Printer Friendly

Mammals, birds could have best shot at surviving climate change.

ISLAMABAD -- A new research analysed more than 270 million years of data on animals showed that mammals and birds both warm-blooded animals may have a better chance of evolving and adapting to the Earth's rapidly changing climate than their cold-blooded peers, reptiles and amphibians.

'We see that mammals and birds are better able to stretch out and extend their habitats, meaning they adapt and shift much easier,' said Jonathan Rolland, a Banting postdoctoral fellow at the biodiversity research centre at University of British Columbia and lead author of the study.

By combining data from the current distribution of animals, fossil records and phylogenetic information for 11,465 species, the researchers were able to reconstruct where animals have lived over the past 270 million years and what temperatures they needed to survive in these regions, The Telegraph reported.

The planet's climate has changed significantly throughout history and the researchers found that these changes have shaped where animals live.

For example, the planet was fairly warm and tropical until 40 million years ago, making it an ideal place for many species to live. As the planet cooled, birds and mammals were able to adapt to the colder temperatures so they were able to move into habitats in more northern and southern regions.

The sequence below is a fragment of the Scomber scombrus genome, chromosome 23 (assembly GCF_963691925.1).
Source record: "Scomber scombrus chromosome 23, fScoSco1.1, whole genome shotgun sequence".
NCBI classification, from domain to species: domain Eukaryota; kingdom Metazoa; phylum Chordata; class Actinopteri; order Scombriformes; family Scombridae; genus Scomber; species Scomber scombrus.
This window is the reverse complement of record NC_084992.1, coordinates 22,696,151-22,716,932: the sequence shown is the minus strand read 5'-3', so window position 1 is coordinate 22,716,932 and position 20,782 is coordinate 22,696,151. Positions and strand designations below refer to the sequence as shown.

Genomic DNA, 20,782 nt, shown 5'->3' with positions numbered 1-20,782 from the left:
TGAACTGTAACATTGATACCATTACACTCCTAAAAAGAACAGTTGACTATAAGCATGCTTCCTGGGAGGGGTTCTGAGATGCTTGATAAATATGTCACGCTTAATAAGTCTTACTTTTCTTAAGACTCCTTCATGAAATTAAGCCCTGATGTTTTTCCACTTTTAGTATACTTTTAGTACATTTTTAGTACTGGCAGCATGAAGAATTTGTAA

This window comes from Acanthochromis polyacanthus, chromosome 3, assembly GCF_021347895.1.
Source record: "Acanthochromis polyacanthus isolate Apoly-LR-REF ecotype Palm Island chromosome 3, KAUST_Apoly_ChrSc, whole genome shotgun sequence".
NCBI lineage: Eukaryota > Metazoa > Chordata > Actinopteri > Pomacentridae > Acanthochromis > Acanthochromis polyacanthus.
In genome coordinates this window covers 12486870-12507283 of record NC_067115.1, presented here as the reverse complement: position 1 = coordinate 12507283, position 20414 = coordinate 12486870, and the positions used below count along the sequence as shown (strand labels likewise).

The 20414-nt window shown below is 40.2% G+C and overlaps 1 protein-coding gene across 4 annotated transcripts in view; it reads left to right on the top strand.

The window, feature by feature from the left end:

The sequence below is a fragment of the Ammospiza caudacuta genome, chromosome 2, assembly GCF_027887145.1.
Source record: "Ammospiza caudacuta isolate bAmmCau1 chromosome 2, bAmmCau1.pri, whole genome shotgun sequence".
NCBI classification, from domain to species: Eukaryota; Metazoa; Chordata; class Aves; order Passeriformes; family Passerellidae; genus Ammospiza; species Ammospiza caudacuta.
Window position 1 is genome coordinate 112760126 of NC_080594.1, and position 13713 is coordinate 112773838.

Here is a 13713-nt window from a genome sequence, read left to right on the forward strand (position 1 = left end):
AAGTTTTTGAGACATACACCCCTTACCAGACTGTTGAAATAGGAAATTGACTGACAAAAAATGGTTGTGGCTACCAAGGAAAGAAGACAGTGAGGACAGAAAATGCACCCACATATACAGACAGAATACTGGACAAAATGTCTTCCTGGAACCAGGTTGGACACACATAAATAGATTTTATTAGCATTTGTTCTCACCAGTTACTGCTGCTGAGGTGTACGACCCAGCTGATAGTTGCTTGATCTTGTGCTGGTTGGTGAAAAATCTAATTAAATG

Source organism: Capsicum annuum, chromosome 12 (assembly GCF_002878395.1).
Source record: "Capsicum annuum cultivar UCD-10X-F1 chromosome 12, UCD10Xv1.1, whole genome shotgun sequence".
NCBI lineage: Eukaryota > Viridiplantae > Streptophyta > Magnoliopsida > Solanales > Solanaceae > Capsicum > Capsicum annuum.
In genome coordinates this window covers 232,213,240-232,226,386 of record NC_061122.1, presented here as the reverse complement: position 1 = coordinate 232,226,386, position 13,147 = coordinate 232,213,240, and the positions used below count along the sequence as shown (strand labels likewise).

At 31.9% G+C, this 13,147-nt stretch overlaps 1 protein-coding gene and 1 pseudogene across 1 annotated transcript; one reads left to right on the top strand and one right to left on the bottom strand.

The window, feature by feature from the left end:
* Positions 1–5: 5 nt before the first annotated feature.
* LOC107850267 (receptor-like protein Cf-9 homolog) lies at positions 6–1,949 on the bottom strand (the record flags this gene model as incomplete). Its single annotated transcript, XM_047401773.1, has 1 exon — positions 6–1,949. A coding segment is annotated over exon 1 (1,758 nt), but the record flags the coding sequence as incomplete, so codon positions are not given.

'It might explain why we see so few reptiles and amphibians in the Antarctic or even temperate habitats,' said Rolland.

'It's possible that they will eventually adapt and could move into these regions but it takes longer for them to change. 'Rolland explained that animals that can regulate their body temperatures, known as endotherms, might be better able to survive in these places because they can keep their embryos warm, take care of their offspring and they can migrate or hibernate.

Rolland and colleagues argue that studying the past evolution and adaptations of species might provide important clues to understand how current, rapid changes in temperature impact biodiversity on the planet.

COPYRIGHT 2018 Asianet-Pakistan
No portion of this article can be reproduced without the express written permission from the copyright holder.
Copyright 2018 Gale, Cengage Learning. All rights reserved.

Article Details
Printer friendly Cite/link Email Feedback
Publication:Balochistan Times (Baluchistan Province, Pakistan)
Date:Jan 31, 2018
Words:373
Previous Article:National Pharmacovigilance Centre established to ensure drug surveillance.
Next Article:Baseless allegations levelled against me: Nawaz Sharif.
Topics:

Terms of use | Privacy policy | Copyright © 2019 Farlex, Inc. | Feedback | For webmasters